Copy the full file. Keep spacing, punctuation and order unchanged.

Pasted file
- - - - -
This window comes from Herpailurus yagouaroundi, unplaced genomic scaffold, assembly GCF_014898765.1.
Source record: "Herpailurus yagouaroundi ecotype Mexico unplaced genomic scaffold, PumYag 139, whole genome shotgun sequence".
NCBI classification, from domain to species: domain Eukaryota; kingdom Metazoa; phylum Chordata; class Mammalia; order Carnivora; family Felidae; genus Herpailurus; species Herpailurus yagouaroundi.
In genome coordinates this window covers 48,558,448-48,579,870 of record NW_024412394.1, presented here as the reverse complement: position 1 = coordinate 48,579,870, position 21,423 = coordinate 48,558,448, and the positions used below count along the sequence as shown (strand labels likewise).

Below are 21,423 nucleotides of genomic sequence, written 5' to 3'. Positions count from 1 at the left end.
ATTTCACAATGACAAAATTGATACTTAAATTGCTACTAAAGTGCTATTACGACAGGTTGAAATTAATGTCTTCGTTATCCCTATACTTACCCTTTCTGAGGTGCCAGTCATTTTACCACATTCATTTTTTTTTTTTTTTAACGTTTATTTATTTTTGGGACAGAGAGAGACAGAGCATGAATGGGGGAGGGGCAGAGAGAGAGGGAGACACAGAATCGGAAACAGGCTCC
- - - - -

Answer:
This window comes from Herpailurus yagouaroundi, unplaced genomic scaffold, assembly GCF_014898765.1.
Source record: "Herpailurus yagouaroundi ecotype Mexico unplaced genomic scaffold, PumYag 139, whole genome shotgun sequence".
NCBI classification, from domain to species: domain Eukaryota; kingdom Metazoa; phylum Chordata; class Mammalia; order Carnivora; family Felidae; genus Herpailurus; species Herpailurus yagouaroundi.
In genome coordinates this window covers 48,558,448-48,579,870 of record NW_024412394.1, presented here as the reverse complement: position 1 = coordinate 48,579,870, position 21,423 = coordinate 48,558,448, and the positions used below count along the sequence as shown (strand labels likewise).

Below are 21,423 nucleotides of genomic sequence, written 5' to 3'. Positions count from 1 at the left end.
ATTTCACAATGACAAAATTGATACTTAAATTGCTACTAAAGTGCTATTACGACAGGTTGAAATTAATGTCTTCGTTATCCCTATACTTACCCTTTCTGAGGTGCCAGTCATTTTACCACATTCATTTTTTTTTTTTTTTAACGTTTATTTATTTTTGGGACAGAGAGAGACAGAGCATGAATGGGGGAGGGGCAGAGAGAGAGGGAGACACAGAATCGGAAACAGGCTCC